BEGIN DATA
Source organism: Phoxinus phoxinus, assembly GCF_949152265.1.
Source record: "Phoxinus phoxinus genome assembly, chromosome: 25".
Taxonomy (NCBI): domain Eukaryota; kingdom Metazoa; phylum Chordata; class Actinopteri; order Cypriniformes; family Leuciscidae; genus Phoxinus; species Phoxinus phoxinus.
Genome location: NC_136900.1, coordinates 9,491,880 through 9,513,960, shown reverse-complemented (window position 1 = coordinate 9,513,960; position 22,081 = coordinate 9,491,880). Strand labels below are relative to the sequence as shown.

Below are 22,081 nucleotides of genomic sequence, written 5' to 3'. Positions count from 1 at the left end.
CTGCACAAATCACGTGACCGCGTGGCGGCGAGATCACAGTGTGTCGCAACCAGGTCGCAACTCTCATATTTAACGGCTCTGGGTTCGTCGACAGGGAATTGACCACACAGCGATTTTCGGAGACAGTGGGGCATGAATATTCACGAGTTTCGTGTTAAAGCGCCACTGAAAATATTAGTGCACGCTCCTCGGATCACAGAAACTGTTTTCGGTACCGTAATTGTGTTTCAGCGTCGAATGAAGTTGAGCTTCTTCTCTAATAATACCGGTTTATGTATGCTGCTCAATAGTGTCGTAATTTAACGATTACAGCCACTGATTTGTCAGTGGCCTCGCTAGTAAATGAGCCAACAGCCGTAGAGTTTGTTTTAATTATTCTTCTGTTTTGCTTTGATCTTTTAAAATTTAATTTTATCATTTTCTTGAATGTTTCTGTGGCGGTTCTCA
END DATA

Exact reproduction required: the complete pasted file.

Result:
Source organism: Phoxinus phoxinus, assembly GCF_949152265.1.
Source record: "Phoxinus phoxinus genome assembly, chromosome: 25".
Taxonomy (NCBI): domain Eukaryota; kingdom Metazoa; phylum Chordata; class Actinopteri; order Cypriniformes; family Leuciscidae; genus Phoxinus; species Phoxinus phoxinus.
Genome location: NC_136900.1, coordinates 9,491,880 through 9,513,960, shown reverse-complemented (window position 1 = coordinate 9,513,960; position 22,081 = coordinate 9,491,880). Strand labels below are relative to the sequence as shown.

Below are 22,081 nucleotides of genomic sequence, written 5' to 3'. Positions count from 1 at the left end.
CTGCACAAATCACGTGACCGCGTGGCGGCGAGATCACAGTGTGTCGCAACCAGGTCGCAACTCTCATATTTAACGGCTCTGGGTTCGTCGACAGGGAATTGACCACACAGCGATTTTCGGAGACAGTGGGGCATGAATATTCACGAGTTTCGTGTTAAAGCGCCACTGAAAATATTAGTGCACGCTCCTCGGATCACAGAAACTGTTTTCGGTACCGTAATTGTGTTTCAGCGTCGAATGAAGTTGAGCTTCTTCTCTAATAATACCGGTTTATGTATGCTGCTCAATAGTGTCGTAATTTAACGATTACAGCCACTGATTTGTCAGTGGCCTCGCTAGTAAATGAGCCAACAGCCGTAGAGTTTGTTTTAATTATTCTTCTGTTTTGCTTTGATCTTTTAAAATTTAATTTTATCATTTTCTTGAATGTTTCTGTGGCGGTTCTCA